You may have noticed that I don’t typically use profanity on this site. It’s not that I have anything against swear words—there is plenty of profanity in the comments here—I just don’t think you get enough bang for the buck with them in long pieces of prose. Written down, I find swear words are usually more distracting than effective at communicating ideas. In contrast, I find profanity to be much more useful in conversation, where you can shape the meaning of words phonetically.
So…what the hell I am babbling about? Well, it turns out that I have the dubious distinction of being the first person to use the “F-word” within the pages of Nature Chemistry. N-Chem has been playing down a man following Neil Withers’ move to Chemistry World, so Stu Cantrill has asked a few bloggers to help out with the monthly Blogroll column. Chemjobber wrote it last month, and I had the honor of writing it for the August 2012 issue. My contribution went live this morning.
Given that my use of profanity in a prestigious chemistry journal could raise some eyebrows, I wanted to take a couple of minutes to defend it. By “it”, I mean this:
Dr Rubidium, an analytical chemist who blogs at the Journal of Are You Fucking Kidding, contrasted several cases of homicide by the paralytic agent succinylcholine with its medical use in life-saving tracheal intubations (http://go.nature.com/bFQFv6). Although that post was shockingly free of swear words, an ode to tetracyanoethylene (TCNE) on Carbon-Based Curiosities was as vulgar as it was informative (http://go.nature.com/AmOzuB).
As I understand it, the purpose of the Blogroll column is to promote interesting items and discussion on chemistry blogs to a wider audience (e.g., to stodgy old-timers who believe the Internet is full of garbage). Usually, the column covers any major subjects from the previous month and is then rounded out with one or two smaller items. My first draft for the column was due June 20th, and the major event that stuck out from the month previous was the splendid Favorite Toxic Chemicals carnival hosted by ScienceGeist.
I read through all of the contributions to the carnival, and the one that stuck out as the best was this one on succinylcholine. Naturally, I wanted to make this the example post of the column, but the name of its parent blog is the Journal of Are You Fucking Kidding. The traditional citation given to posts featured in the Blogroll column is (name of blogger) at (name of blog), so if I were to use it, Nature Chem was going to have to publish “Fucking”, censor the name of the blog, or change the typical citation format.
The more I thought about it, the more strongly I felt Dr. Rubidium’s post deserved to be the #1 representative of the carnival; it really is an interesting, well-written piece. My only question, at that point, was how to deal with the swear word. The three options, as I saw them, were to call the blog:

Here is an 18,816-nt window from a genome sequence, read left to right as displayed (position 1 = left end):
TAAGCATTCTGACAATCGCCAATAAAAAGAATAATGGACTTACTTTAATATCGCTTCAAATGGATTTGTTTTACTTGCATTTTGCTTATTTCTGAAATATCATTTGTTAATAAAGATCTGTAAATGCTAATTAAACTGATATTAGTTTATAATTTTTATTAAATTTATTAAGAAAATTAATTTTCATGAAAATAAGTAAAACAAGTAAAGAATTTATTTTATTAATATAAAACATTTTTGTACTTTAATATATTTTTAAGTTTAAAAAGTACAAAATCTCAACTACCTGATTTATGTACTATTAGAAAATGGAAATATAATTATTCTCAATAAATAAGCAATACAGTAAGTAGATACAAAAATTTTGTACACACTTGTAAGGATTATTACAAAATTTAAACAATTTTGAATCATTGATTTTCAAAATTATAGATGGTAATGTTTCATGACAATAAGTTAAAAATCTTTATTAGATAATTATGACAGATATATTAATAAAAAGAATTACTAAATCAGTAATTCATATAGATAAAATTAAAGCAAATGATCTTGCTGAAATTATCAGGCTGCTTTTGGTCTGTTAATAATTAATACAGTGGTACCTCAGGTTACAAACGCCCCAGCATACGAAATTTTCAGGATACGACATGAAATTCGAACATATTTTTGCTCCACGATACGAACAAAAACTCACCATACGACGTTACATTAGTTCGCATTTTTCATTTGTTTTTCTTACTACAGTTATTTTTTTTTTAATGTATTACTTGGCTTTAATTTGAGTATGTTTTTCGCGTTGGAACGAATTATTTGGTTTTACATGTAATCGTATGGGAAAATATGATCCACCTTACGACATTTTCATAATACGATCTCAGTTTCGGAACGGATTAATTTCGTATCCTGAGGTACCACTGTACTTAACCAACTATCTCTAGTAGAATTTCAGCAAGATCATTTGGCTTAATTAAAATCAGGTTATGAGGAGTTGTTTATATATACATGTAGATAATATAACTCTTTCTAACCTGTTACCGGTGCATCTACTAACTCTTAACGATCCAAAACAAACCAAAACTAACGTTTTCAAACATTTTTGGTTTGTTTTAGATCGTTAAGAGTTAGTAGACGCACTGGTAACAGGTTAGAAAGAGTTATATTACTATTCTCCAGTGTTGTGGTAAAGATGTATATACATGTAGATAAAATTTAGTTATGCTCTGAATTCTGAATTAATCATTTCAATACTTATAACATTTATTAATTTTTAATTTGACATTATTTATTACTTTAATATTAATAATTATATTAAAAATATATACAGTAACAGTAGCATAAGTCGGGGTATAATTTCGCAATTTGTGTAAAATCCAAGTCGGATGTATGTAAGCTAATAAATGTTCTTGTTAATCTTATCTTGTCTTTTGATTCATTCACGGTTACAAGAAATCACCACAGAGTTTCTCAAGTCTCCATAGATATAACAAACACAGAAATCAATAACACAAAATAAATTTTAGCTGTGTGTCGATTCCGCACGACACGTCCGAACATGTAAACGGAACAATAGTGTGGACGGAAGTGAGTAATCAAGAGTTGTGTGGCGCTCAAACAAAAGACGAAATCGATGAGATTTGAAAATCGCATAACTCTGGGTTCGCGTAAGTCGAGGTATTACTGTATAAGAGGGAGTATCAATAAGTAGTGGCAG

(1) the Journal of Are You Fucking Kidding
(2) the Journal of Are You F-cking Kidding
I ended up leaning towards option 1, because it was the proper, full name of the blog. You can’t replace a word in a proper name with a synonym or scrubbed letters without taking something away from the name. “F-cking” is different from “Fucking”. Since Dr. Rubidium often abbreviates her blog’s name as JAYFK, I thought option 3 was also fine, but less clear.
At this point, I e-mailed Stu (the editor) a couple of days before my draft was due and asked permission to use the F word. The ruling was not immediate; Stu conferred with the rest of the editorial team, and the decision was made that “Fucking”, in this context, was fine. One good point that was raised in their discussion was that some unsuspecting readers might be more offended by clicking a link to “JAYFK” rather than just seeing the F word in the text of the journal.
While I think the proper name argument alone is strong enough to win, I would also raise the point that this variation of the F word is among the most benign. Dr. Rubidium uses it as an adverb to modify “kidding”. To me, this embodiment should count as less offensive than its use as a gerund.
Once the succinylcholine post was chosen as the centerpiece, I decided to highlight Excimer’s tetracyanoethylene post, because in addition to its being informative and entertaining, I could juxtapose this truly vulgar piece against the JAYFK post. And while there were a number of other really nice posts that could have been mentioned, the whole column is only 300 words, so I had to be picky. Sorry. For the closing part of the column, I thought that the traditional old fogeys who only read journals and never read blogs might have their interest piqued by the latest round of discussion of the death of organic synthesis. That’s always a topic that gets people going.
Anyway, that’s the behind-the-scenes tour for this month’s (possibly offensive) Blogroll column. At the end of the day, will people care about one swear word in a chemistry journal?
If so, they can f— off.